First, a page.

A few years ago we undertook an exercise to see how many of the chemicals that we use in the practice we can replace with natural products, first out the door were the industrial dental industry standard cleaners and disinfectants that we used, replaced with excellent non harmful alternatives, by the time we finished the exercise the most harmful item that we had in the surgery was the Ecover dishwasher tablets!

Each one of these areas (and the many other initiatives that we are undertaking, not mentioned here) are worthy of their own piece and when I get the time I might just give them the time they deserve!

The Big challenge once I have gotten to grips with the Eco-gas, is minimising the carbon footprint of the dental equipment that we use.  This one is tricky because there isn’t much appetite in the dental industry for this type of thinking most of it tends to be determined by cost, but I aim to change that, even if only in a small way!

Bob Is the practice manager at the Natural Smile Dental practice.www.thenaturalsmile.co.uk you can also  pick up more tips on the Natural Smile’ facebook page. https://www.facebook.com/thenaturalsmile

So how do you know if your dentists is properly cleaning instruments?

You may have seen the recent news story about a dentist in Nottingham who is under investigation for poor infection control practices. When I read this story it got me thinking how would you as a patient know if your dentist is following good infection control practices?  There are a couple of things that you could do to find out!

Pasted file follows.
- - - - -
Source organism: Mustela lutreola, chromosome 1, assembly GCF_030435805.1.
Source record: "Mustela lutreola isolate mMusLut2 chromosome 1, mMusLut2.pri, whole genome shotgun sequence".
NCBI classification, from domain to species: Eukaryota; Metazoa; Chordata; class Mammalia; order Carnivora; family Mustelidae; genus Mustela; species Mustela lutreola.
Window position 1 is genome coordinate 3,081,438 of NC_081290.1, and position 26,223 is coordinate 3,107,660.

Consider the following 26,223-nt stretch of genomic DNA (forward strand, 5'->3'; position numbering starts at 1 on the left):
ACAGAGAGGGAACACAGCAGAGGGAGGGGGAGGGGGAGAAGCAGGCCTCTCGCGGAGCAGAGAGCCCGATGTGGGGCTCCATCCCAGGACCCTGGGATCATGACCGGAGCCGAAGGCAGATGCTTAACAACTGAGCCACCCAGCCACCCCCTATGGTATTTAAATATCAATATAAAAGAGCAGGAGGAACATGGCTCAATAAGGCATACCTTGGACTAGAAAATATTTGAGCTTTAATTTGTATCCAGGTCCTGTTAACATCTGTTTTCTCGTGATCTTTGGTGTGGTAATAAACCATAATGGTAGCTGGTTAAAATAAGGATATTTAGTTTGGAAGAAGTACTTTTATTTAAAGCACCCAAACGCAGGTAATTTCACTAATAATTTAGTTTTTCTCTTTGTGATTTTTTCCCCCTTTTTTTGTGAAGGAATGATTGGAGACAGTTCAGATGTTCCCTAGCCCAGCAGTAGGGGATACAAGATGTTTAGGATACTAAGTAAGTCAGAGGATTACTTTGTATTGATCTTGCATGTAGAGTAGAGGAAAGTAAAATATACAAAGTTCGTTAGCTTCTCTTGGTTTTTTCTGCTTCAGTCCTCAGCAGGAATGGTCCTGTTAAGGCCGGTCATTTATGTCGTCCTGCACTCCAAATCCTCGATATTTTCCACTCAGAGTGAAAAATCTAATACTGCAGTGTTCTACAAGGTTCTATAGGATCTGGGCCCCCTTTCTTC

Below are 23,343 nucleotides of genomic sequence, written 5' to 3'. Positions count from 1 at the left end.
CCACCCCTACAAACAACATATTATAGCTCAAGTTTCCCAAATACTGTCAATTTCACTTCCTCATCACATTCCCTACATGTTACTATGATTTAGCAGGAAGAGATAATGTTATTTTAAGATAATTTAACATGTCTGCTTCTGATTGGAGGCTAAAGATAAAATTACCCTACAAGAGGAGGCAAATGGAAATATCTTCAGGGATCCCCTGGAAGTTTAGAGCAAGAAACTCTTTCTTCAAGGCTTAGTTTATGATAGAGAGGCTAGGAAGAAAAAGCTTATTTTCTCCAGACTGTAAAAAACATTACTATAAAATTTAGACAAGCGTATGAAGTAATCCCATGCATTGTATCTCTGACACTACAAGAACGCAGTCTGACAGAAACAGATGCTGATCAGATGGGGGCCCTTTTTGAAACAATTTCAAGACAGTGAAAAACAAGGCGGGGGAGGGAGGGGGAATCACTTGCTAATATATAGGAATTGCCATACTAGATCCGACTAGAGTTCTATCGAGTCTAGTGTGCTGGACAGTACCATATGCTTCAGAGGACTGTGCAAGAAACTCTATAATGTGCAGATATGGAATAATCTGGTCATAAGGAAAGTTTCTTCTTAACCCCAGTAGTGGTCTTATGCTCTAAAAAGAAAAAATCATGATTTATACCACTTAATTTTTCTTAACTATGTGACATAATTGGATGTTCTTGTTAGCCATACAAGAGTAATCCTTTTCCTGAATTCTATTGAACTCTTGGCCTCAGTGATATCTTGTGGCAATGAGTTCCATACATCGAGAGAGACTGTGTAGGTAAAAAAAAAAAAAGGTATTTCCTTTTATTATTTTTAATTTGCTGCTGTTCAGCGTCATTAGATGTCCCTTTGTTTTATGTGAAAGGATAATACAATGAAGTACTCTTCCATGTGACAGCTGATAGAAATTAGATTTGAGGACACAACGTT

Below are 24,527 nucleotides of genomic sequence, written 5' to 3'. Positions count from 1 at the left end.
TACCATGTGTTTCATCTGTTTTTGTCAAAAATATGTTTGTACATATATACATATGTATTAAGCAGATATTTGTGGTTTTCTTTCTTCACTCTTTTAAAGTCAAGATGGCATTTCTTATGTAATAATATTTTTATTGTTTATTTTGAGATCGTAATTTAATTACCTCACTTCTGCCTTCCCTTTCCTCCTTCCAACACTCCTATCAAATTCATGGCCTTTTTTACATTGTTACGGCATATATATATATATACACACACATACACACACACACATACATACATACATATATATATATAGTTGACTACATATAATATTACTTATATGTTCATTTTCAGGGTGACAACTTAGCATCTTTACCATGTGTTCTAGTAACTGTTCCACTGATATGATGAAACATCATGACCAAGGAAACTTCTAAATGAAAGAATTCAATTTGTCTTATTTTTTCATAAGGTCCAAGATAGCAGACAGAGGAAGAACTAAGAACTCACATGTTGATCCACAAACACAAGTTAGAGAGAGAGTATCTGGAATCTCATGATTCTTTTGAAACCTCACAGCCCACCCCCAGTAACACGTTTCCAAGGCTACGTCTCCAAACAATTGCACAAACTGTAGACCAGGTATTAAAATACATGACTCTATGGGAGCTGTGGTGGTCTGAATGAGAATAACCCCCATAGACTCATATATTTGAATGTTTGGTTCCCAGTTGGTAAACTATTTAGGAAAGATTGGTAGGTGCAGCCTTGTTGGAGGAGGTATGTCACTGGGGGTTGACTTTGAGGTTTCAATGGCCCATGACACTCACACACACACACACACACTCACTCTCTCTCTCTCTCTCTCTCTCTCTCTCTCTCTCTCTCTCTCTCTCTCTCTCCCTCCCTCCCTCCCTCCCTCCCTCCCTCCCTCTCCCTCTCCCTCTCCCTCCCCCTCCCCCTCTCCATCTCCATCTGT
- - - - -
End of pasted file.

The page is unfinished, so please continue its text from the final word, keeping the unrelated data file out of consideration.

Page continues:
• Firstly speak to your dentist, or anyone in the dental team for that matter – we don’t bite!  They will be able to tell you what the practice does to guard against the risk of cross infection (the transfer of infection from one patient to another), ask to see the infection control policy, most dental practices will take pride in their infection control measures, I know we do, and will be happy to explain how it all works.

  • Ask to see where the decontamination is done, all dental practice should have a means of sterilising reusable instruments, probably an autoclave, which kills all the nasties, and there should be a strict work flow from unsterile instruments to sterilised ones, so that the two cannot come into contact.  Once the instruments have been sterilised, they should be bagged to keep them sterile.

  • A practice should keep records for two years to show that each time the steriliser has been used it reached the correct temperature and pressure to kill the bugs.  Its also gets independently validated each year and serviced twice a year.  At the Natural Smile we also have a washer-disinfector which is a best practice recommendation in the fight against cross infection.

  • Your dentists, hygienist and nurse should be wearing facemasks, gloves, and clinical uniform.  Gloves and masks are disposable and should be changed between patients; hands should be washed between patients.  The surgery and chair should be wiped down before each patient using disinfectant, and disposable covers are placed on all difficult to clean areas in the surgery, like the light handle, the computer keyboard.

  • Check your dentist has passed its most recent inspection from the CQC, you can do that from the CQC website or as in our case here we have included a link to the report on our website.  This will tell you of any concerns spotted at the last inspection.

  • All of the clinical waste (anything that has touched a patient) has to be disposed of properly, through a licensed carrier of hazardous waste.

There are many more things that we do behind the scenes, to ensure your safety in this respect, but these are things that you look for yourself, to put your mind at ease.

Bob Seymour November 2014

Bob Is the practice manager at the Natural Smile Dental practice. www.thenaturalsmile.co.uk you can also  pick up more tips on the Natural Smile’ facebook page. https://www.facebook.com/thenaturalsmile